Vityl Capacity Management solved this issue with the creation of a custom table that gathered the required daily data for reports. This provided one table for all reports with only the essentials included such as p5 frame name, LPAR name and type (Dedicated vs. Shared), CPU Avg and Max (at 10 minute intervals). As a result, the new report takes less than one minute to generate and is fully automated instead of taking many days. Forty LPARs can be displayed on one graph with both the maximum 10 minute CPU usage for the shared CPU pool as well as the average.
Reporting within the enterprise has now been streamlined using Vityl Capacity Management. Despite having as many as 100 simultaneous IT projects in 2008, this financial services company was able to manage and report on them without undue difficulties.
The financial services giant consolidated servers onto AIX 5.3. By conducting extensive modeling as part of the capacity plan, the company cut down on servers and increased the number of LPARs by 100 — despite a reduction in server administration personnel from 10 to 8.
Vityl Capacity Management has also enabled the allocation of CPU resources with confidence. Beforehand, the company utilized a contingency of 20 percent of total CPU usage to avoid resource contention. Modeling demonstrated that this was unnecessary. As a result, IT actually routinely allocates the number of virtual CPUs beyond the actual number of physical CPUs in the pool. Previously, if IT tried to figure all this manually in Excel, it would have taken a week and would have been inconclusive. Now, it is possible to model with certainty and it only takes minutes.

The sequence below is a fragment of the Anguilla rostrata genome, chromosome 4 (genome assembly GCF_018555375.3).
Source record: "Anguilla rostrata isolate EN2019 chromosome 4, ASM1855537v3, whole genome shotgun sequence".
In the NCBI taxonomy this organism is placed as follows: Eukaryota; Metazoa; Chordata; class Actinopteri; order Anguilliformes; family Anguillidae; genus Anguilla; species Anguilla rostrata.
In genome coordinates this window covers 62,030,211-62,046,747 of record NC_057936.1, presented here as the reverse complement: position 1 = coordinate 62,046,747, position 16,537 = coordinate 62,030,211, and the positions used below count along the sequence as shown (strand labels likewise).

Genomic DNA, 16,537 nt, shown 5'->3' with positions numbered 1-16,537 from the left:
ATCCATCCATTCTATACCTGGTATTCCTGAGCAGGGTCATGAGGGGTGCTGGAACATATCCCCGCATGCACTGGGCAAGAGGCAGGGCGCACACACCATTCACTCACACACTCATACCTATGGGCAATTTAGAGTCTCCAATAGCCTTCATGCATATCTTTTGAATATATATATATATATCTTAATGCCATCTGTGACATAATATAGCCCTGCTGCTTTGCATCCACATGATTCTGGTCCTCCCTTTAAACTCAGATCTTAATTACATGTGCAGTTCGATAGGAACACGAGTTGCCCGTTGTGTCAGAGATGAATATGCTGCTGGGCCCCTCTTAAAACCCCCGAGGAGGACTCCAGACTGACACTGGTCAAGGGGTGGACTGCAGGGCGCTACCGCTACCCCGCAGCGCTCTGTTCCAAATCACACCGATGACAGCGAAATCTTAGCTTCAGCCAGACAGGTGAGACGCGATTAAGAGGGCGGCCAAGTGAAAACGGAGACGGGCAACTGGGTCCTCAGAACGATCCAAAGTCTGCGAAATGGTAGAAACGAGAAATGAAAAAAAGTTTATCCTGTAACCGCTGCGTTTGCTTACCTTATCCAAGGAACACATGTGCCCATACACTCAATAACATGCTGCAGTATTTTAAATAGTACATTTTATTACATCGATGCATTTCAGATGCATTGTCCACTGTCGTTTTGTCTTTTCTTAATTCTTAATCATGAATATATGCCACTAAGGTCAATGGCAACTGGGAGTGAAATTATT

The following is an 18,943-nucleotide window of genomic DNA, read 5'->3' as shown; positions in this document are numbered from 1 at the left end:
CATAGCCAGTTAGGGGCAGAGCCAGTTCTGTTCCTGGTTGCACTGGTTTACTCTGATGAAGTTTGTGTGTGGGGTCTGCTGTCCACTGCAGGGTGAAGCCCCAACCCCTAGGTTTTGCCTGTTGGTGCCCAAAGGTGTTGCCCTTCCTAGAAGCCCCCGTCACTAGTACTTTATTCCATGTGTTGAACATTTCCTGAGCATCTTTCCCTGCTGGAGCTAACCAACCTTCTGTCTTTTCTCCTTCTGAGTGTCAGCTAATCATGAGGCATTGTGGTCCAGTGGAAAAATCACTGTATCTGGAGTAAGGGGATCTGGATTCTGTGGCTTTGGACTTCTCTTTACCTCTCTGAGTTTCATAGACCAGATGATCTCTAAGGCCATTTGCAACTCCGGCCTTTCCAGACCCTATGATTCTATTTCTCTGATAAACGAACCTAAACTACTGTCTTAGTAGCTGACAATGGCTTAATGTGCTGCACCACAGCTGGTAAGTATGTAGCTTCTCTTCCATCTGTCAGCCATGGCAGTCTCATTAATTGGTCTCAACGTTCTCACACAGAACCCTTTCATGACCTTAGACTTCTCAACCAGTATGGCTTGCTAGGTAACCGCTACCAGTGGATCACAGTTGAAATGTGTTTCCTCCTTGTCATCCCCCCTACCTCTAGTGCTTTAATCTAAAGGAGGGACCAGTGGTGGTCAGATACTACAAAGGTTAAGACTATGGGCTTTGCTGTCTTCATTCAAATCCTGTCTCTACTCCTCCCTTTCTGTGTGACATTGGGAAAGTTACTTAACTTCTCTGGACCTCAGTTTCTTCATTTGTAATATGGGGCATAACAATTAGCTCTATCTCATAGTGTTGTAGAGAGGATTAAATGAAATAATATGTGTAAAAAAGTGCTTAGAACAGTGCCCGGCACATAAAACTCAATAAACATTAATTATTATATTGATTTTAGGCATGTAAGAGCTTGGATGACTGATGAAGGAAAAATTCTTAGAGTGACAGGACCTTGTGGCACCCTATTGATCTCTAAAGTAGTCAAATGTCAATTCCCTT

In terms of savings, probably the biggest area is CPU purchase avoidance. Rather than continually adding more CPUs, it is possible to avoid buying more processing power by managing and allocating resources more intelligently. Other savings have been realized in a reduction in power consumption, less need for cooling, operating within the constraint of existing floor space, and lowering maintenance by decommissioning older servers. Project delays due to lack of IT resources are also no longer an issue.
Modeling with Vityl Capacity Management has enabled the company to be more aggressive in capacity planning. IT staff realized they were paying too much attention to peaks on the graphs generated by off-hour backup processes. Now they focus more on usage peaks to ensure performance is always acceptable. At the same time, they can also analyze those off-hour peaks and spread the load across a wider time interval.